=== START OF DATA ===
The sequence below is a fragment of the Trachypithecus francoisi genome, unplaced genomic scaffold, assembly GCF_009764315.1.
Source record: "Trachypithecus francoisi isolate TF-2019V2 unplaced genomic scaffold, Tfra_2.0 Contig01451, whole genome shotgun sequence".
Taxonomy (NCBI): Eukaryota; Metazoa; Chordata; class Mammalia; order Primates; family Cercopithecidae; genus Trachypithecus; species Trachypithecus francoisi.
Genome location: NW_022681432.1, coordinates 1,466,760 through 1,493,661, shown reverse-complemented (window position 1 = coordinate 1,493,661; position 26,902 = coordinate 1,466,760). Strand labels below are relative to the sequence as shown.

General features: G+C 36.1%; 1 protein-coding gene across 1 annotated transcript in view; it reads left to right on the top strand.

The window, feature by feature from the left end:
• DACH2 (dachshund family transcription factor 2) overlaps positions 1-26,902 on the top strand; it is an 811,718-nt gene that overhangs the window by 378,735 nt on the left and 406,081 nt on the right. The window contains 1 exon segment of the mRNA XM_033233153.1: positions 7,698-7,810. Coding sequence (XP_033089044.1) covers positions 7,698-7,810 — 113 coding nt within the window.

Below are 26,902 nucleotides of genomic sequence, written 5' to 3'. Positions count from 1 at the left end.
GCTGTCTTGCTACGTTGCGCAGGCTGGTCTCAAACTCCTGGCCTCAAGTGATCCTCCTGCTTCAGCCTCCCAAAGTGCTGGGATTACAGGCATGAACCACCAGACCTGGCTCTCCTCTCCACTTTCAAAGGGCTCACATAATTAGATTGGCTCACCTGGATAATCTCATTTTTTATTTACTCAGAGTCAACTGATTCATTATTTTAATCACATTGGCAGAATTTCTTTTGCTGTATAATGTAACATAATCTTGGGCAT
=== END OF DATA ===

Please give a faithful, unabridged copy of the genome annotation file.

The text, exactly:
The sequence below is a fragment of the Trachypithecus francoisi genome, unplaced genomic scaffold, assembly GCF_009764315.1.
Source record: "Trachypithecus francoisi isolate TF-2019V2 unplaced genomic scaffold, Tfra_2.0 Contig01451, whole genome shotgun sequence".
Taxonomy (NCBI): Eukaryota; Metazoa; Chordata; class Mammalia; order Primates; family Cercopithecidae; genus Trachypithecus; species Trachypithecus francoisi.
Genome location: NW_022681432.1, coordinates 1,466,760 through 1,493,661, shown reverse-complemented (window position 1 = coordinate 1,493,661; position 26,902 = coordinate 1,466,760). Strand labels below are relative to the sequence as shown.

General features: G+C 36.1%; 1 protein-coding gene across 1 annotated transcript in view; it reads left to right on the top strand.

The window, feature by feature from the left end:
• DACH2 (dachshund family transcription factor 2) overlaps positions 1-26,902 on the top strand; it is an 811,718-nt gene that overhangs the window by 378,735 nt on the left and 406,081 nt on the right. The window contains 1 exon segment of the mRNA XM_033233153.1: positions 7,698-7,810. Coding sequence (XP_033089044.1) covers positions 7,698-7,810 — 113 coding nt within the window.

Below are 26,902 nucleotides of genomic sequence, written 5' to 3'. Positions count from 1 at the left end.
GCTGTCTTGCTACGTTGCGCAGGCTGGTCTCAAACTCCTGGCCTCAAGTGATCCTCCTGCTTCAGCCTCCCAAAGTGCTGGGATTACAGGCATGAACCACCAGACCTGGCTCTCCTCTCCACTTTCAAAGGGCTCACATAATTAGATTGGCTCACCTGGATAATCTCATTTTTTATTTACTCAGAGTCAACTGATTCATTATTTTAATCACATTGGCAGAATTTCTTTTGCTGTATAATGTAACATAATCTTGGGCAT